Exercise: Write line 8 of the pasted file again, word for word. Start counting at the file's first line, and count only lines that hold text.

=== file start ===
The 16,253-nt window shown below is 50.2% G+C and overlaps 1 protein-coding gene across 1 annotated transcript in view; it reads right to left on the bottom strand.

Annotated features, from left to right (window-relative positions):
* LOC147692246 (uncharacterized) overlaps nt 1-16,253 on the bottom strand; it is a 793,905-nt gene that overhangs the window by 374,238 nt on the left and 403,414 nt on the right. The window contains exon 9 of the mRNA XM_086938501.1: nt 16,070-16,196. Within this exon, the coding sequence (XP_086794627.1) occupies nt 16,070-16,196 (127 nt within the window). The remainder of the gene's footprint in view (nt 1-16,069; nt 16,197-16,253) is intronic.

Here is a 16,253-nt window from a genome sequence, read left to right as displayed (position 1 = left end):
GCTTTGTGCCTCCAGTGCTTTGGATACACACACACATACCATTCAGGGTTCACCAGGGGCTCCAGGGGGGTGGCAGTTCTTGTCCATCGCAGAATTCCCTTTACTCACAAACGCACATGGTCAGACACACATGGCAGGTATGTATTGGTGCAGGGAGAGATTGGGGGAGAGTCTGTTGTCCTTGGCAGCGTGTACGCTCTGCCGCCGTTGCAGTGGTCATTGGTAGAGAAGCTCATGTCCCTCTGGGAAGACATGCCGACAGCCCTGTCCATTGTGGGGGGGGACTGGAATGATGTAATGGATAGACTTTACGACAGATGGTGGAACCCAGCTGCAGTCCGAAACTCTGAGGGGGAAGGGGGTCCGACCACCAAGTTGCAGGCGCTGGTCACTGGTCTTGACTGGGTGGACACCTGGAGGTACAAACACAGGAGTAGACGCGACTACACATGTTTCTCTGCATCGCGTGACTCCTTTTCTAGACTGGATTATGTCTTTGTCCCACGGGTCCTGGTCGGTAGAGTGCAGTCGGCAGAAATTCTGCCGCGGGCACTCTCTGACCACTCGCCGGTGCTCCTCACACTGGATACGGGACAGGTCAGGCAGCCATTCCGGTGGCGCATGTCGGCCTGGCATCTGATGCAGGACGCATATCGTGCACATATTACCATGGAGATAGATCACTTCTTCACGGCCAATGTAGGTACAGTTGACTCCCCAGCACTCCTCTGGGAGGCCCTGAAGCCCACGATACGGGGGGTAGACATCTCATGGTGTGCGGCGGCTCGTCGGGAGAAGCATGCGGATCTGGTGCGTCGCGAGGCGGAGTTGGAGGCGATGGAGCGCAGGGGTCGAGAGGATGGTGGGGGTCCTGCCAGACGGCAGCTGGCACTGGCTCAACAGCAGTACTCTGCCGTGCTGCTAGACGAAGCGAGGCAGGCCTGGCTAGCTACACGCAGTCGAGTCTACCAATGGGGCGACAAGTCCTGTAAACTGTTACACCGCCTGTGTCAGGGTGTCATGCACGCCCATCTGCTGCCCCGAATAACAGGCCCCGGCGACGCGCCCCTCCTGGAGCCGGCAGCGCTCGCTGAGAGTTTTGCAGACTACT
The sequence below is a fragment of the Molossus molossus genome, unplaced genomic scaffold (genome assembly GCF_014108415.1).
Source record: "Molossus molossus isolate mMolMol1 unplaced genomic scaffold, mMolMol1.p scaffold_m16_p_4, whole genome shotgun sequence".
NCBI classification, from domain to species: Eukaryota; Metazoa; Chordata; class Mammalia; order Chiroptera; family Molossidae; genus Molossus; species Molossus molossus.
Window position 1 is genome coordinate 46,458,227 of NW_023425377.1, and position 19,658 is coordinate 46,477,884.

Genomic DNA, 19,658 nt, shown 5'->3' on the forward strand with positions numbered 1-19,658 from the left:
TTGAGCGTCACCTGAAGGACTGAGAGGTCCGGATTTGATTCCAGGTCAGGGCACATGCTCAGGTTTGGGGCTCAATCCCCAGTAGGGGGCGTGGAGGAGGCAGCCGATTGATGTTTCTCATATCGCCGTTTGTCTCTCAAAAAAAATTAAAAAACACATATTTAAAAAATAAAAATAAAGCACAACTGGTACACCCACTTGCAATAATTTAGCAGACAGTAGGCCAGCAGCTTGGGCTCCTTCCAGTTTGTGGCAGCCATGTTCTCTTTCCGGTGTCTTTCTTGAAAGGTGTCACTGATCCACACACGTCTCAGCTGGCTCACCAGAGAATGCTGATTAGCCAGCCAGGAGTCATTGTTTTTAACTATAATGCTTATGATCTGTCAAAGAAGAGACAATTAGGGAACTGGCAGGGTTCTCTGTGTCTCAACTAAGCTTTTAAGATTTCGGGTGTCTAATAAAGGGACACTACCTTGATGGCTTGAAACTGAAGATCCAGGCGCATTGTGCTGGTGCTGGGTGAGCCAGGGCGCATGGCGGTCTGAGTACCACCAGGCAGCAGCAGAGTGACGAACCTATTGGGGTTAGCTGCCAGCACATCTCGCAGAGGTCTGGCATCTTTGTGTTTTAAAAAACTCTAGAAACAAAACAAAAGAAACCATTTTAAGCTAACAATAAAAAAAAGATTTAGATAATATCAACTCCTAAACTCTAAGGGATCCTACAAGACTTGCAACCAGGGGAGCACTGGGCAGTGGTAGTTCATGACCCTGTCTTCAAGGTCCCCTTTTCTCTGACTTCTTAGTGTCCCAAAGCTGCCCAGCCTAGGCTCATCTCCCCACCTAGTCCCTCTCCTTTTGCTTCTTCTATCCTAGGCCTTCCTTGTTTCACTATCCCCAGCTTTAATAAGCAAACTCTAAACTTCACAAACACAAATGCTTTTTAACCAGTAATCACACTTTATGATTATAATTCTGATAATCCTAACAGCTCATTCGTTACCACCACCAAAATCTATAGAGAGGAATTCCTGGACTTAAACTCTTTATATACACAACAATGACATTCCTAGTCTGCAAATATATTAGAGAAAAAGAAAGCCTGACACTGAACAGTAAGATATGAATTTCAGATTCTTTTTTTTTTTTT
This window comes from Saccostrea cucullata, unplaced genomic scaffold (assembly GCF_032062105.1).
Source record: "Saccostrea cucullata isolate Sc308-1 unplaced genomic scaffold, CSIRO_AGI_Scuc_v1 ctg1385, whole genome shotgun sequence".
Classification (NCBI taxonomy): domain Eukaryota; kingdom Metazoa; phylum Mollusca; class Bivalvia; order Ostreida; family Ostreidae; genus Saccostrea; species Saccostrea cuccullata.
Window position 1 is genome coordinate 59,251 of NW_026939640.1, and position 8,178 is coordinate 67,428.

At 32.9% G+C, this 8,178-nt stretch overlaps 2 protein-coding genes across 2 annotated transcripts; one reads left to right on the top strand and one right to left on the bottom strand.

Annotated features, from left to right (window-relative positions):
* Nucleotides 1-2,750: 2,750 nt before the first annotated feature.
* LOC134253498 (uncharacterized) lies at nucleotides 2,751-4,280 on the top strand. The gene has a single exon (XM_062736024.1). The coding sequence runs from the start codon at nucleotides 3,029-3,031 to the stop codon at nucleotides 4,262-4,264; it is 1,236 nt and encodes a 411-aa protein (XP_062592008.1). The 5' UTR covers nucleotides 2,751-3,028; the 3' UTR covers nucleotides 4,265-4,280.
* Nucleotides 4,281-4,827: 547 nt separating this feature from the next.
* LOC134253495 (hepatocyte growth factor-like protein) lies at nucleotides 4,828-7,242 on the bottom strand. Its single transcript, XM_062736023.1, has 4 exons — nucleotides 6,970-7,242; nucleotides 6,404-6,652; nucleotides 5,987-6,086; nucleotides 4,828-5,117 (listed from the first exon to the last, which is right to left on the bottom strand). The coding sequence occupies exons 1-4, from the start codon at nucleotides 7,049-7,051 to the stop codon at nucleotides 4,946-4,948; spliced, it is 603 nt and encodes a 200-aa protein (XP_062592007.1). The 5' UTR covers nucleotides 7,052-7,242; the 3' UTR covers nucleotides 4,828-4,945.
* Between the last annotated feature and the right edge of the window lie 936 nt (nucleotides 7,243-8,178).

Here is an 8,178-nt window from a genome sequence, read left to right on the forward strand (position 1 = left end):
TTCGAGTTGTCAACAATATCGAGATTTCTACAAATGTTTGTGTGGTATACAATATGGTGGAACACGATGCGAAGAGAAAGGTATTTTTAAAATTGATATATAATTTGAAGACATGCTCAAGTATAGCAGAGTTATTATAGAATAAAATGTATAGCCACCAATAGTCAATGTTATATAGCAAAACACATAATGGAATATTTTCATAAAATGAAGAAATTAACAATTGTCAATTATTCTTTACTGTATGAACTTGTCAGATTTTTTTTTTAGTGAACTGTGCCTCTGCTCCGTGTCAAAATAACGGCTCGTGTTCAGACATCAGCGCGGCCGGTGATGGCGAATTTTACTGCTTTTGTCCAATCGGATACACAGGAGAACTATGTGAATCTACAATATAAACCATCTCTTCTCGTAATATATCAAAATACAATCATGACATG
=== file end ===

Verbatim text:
NCBI classification, from domain to species: Eukaryota; Metazoa; Chordata; class Mammalia; order Chiroptera; family Molossidae; genus Molossus; species Molossus molossus.